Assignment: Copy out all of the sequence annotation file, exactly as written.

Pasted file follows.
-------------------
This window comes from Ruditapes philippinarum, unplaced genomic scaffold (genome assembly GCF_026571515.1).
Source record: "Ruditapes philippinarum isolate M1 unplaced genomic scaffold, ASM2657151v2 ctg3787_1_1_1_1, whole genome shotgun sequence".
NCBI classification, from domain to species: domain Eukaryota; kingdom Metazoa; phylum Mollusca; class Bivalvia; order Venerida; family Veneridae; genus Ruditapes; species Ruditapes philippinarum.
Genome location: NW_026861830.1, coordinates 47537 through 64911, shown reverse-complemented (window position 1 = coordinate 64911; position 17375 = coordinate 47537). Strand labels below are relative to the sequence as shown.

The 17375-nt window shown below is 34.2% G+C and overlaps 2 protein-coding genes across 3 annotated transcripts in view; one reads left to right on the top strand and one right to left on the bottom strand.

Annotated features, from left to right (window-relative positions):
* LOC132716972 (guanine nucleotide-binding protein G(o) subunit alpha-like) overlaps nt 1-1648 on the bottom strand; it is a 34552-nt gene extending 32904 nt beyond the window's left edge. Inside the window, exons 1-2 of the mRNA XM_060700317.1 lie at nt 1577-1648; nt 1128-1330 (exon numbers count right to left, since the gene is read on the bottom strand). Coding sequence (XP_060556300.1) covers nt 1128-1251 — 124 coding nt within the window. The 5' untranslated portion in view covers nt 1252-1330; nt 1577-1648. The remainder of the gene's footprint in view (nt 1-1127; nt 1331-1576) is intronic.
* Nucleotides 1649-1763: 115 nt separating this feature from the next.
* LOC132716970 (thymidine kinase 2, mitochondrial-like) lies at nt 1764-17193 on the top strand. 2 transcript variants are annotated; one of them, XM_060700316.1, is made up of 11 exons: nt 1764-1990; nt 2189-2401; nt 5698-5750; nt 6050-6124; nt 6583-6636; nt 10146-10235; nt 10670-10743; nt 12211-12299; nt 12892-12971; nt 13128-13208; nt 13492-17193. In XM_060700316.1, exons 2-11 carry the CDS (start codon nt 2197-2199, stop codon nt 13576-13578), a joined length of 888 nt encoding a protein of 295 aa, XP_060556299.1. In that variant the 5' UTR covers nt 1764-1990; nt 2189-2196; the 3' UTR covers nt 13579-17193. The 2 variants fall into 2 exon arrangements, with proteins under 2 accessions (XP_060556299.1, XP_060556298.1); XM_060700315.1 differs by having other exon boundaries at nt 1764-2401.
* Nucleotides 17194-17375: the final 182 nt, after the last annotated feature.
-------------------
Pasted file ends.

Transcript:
This window comes from Ruditapes philippinarum, unplaced genomic scaffold (genome assembly GCF_026571515.1).
Source record: "Ruditapes philippinarum isolate M1 unplaced genomic scaffold, ASM2657151v2 ctg3787_1_1_1_1, whole genome shotgun sequence".
NCBI classification, from domain to species: domain Eukaryota; kingdom Metazoa; phylum Mollusca; class Bivalvia; order Venerida; family Veneridae; genus Ruditapes; species Ruditapes philippinarum.
Genome location: NW_026861830.1, coordinates 47537 through 64911, shown reverse-complemented (window position 1 = coordinate 64911; position 17375 = coordinate 47537). Strand labels below are relative to the sequence as shown.

The 17375-nt window shown below is 34.2% G+C and overlaps 2 protein-coding genes across 3 annotated transcripts in view; one reads left to right on the top strand and one right to left on the bottom strand.

Annotated features, from left to right (window-relative positions):
* LOC132716972 (guanine nucleotide-binding protein G(o) subunit alpha-like) overlaps nt 1-1648 on the bottom strand; it is a 34552-nt gene extending 32904 nt beyond the window's left edge. Inside the window, exons 1-2 of the mRNA XM_060700317.1 lie at nt 1577-1648; nt 1128-1330 (exon numbers count right to left, since the gene is read on the bottom strand). Coding sequence (XP_060556300.1) covers nt 1128-1251 — 124 coding nt within the window. The 5' untranslated portion in view covers nt 1252-1330; nt 1577-1648. The remainder of the gene's footprint in view (nt 1-1127; nt 1331-1576) is intronic.
* Nucleotides 1649-1763: 115 nt separating this feature from the next.
* LOC132716970 (thymidine kinase 2, mitochondrial-like) lies at nt 1764-17193 on the top strand. 2 transcript variants are annotated; one of them, XM_060700316.1, is made up of 11 exons: nt 1764-1990; nt 2189-2401; nt 5698-5750; nt 6050-6124; nt 6583-6636; nt 10146-10235; nt 10670-10743; nt 12211-12299; nt 12892-12971; nt 13128-13208; nt 13492-17193. In XM_060700316.1, exons 2-11 carry the CDS (start codon nt 2197-2199, stop codon nt 13576-13578), a joined length of 888 nt encoding a protein of 295 aa, XP_060556299.1. In that variant the 5' UTR covers nt 1764-1990; nt 2189-2196; the 3' UTR covers nt 13579-17193. The 2 variants fall into 2 exon arrangements, with proteins under 2 accessions (XP_060556299.1, XP_060556298.1); XM_060700315.1 differs by having other exon boundaries at nt 1764-2401.
* Nucleotides 17194-17375: the final 182 nt, after the last annotated feature.